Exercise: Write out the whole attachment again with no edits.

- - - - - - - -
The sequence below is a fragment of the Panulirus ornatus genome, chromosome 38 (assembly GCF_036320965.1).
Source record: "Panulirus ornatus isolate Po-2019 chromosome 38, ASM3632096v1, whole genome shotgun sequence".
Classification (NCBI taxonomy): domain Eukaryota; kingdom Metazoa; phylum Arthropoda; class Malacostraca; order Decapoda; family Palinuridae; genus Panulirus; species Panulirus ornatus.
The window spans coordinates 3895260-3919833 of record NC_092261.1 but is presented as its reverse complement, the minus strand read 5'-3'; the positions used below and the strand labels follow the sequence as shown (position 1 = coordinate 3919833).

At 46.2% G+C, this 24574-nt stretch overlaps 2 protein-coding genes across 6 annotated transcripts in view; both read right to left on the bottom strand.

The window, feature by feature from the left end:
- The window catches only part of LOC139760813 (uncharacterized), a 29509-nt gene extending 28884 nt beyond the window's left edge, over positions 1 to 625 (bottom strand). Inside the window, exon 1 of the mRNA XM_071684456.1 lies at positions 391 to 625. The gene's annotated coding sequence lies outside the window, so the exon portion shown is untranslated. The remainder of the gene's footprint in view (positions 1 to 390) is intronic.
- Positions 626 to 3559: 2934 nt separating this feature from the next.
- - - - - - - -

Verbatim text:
The sequence below is a fragment of the Panulirus ornatus genome, chromosome 38 (assembly GCF_036320965.1).
Source record: "Panulirus ornatus isolate Po-2019 chromosome 38, ASM3632096v1, whole genome shotgun sequence".
Classification (NCBI taxonomy): domain Eukaryota; kingdom Metazoa; phylum Arthropoda; class Malacostraca; order Decapoda; family Palinuridae; genus Panulirus; species Panulirus ornatus.
The window spans coordinates 3895260-3919833 of record NC_092261.1 but is presented as its reverse complement, the minus strand read 5'-3'; the positions used below and the strand labels follow the sequence as shown (position 1 = coordinate 3919833).

At 46.2% G+C, this 24574-nt stretch overlaps 2 protein-coding genes across 6 annotated transcripts in view; both read right to left on the bottom strand.

The window, feature by feature from the left end:
- The window catches only part of LOC139760813 (uncharacterized), a 29509-nt gene extending 28884 nt beyond the window's left edge, over positions 1 to 625 (bottom strand). Inside the window, exon 1 of the mRNA XM_071684456.1 lies at positions 391 to 625. The gene's annotated coding sequence lies outside the window, so the exon portion shown is untranslated. The remainder of the gene's footprint in view (positions 1 to 390) is intronic.
- Positions 626 to 3559: 2934 nt separating this feature from the next.